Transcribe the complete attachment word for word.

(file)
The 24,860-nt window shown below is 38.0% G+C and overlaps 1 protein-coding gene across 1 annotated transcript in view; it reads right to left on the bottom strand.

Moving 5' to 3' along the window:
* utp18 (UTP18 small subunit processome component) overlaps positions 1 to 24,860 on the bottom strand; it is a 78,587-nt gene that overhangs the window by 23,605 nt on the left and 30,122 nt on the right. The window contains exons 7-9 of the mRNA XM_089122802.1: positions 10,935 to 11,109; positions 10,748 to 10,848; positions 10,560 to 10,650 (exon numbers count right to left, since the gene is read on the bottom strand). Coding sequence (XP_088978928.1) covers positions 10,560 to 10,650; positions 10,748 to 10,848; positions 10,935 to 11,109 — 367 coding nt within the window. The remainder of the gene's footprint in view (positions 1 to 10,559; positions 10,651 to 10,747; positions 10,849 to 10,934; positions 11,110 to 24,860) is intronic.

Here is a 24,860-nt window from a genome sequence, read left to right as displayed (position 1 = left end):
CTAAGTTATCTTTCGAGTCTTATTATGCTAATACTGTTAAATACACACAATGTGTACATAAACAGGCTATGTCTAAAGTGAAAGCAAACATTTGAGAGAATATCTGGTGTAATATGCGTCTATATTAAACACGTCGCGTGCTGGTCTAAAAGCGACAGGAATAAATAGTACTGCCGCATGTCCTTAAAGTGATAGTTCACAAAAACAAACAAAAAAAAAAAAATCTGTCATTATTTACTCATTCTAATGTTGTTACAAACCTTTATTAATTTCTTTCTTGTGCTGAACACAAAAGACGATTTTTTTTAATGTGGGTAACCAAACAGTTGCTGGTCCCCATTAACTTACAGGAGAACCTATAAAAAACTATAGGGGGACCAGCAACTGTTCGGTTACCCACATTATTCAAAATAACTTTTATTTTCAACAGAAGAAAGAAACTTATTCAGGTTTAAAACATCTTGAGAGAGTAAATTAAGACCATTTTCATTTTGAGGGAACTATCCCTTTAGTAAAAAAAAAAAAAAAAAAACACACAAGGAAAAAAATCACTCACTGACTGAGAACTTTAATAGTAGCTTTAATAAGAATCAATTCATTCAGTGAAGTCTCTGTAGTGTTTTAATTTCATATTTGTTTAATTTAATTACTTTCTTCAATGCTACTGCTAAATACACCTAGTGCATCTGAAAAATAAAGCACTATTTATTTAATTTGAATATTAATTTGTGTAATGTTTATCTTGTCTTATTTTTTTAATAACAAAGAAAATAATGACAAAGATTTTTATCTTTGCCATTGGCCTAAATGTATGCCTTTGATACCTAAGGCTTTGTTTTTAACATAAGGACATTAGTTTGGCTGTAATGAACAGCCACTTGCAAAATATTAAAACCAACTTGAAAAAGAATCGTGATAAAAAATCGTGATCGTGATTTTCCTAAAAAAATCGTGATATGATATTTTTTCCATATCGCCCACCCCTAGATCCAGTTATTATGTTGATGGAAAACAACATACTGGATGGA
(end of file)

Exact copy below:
The 24,860-nt window shown below is 38.0% G+C and overlaps 1 protein-coding gene across 1 annotated transcript in view; it reads right to left on the bottom strand.

Moving 5' to 3' along the window:
* utp18 (UTP18 small subunit processome component) overlaps positions 1 to 24,860 on the bottom strand; it is a 78,587-nt gene that overhangs the window by 23,605 nt on the left and 30,122 nt on the right. The window contains exons 7-9 of the mRNA XM_089122802.1: positions 10,935 to 11,109; positions 10,748 to 10,848; positions 10,560 to 10,650 (exon numbers count right to left, since the gene is read on the bottom strand). Coding sequence (XP_088978928.1) covers positions 10,560 to 10,650; positions 10,748 to 10,848; positions 10,935 to 11,109 — 367 coding nt within the window. The remainder of the gene's footprint in view (positions 1 to 10,559; positions 10,651 to 10,747; positions 10,849 to 10,934; positions 11,110 to 24,860) is intronic.

Here is a 24,860-nt window from a genome sequence, read left to right as displayed (position 1 = left end):
CTAAGTTATCTTTCGAGTCTTATTATGCTAATACTGTTAAATACACACAATGTGTACATAAACAGGCTATGTCTAAAGTGAAAGCAAACATTTGAGAGAATATCTGGTGTAATATGCGTCTATATTAAACACGTCGCGTGCTGGTCTAAAAGCGACAGGAATAAATAGTACTGCCGCATGTCCTTAAAGTGATAGTTCACAAAAACAAACAAAAAAAAAAAAATCTGTCATTATTTACTCATTCTAATGTTGTTACAAACCTTTATTAATTTCTTTCTTGTGCTGAACACAAAAGACGATTTTTTTTAATGTGGGTAACCAAACAGTTGCTGGTCCCCATTAACTTACAGGAGAACCTATAAAAAACTATAGGGGGACCAGCAACTGTTCGGTTACCCACATTATTCAAAATAACTTTTATTTTCAACAGAAGAAAGAAACTTATTCAGGTTTAAAACATCTTGAGAGAGTAAATTAAGACCATTTTCATTTTGAGGGAACTATCCCTTTAGTAAAAAAAAAAAAAAAAAAACACACAAGGAAAAAAATCACTCACTGACTGAGAACTTTAATAGTAGCTTTAATAAGAATCAATTCATTCAGTGAAGTCTCTGTAGTGTTTTAATTTCATATTTGTTTAATTTAATTACTTTCTTCAATGCTACTGCTAAATACACCTAGTGCATCTGAAAAATAAAGCACTATTTATTTAATTTGAATATTAATTTGTGTAATGTTTATCTTGTCTTATTTTTTTAATAACAAAGAAAATAATGACAAAGATTTTTATCTTTGCCATTGGCCTAAATGTATGCCTTTGATACCTAAGGCTTTGTTTTTAACATAAGGACATTAGTTTGGCTGTAATGAACAGCCACTTGCAAAATATTAAAACCAACTTGAAAAAGAATCGTGATAAAAAATCGTGATCGTGATTTTCCTAAAAAAATCGTGATATGATATTTTTTCCATATCGCCCACCCCTAGATCCAGTTATTATGTTGATGGAAAACAACATACTGGATGGA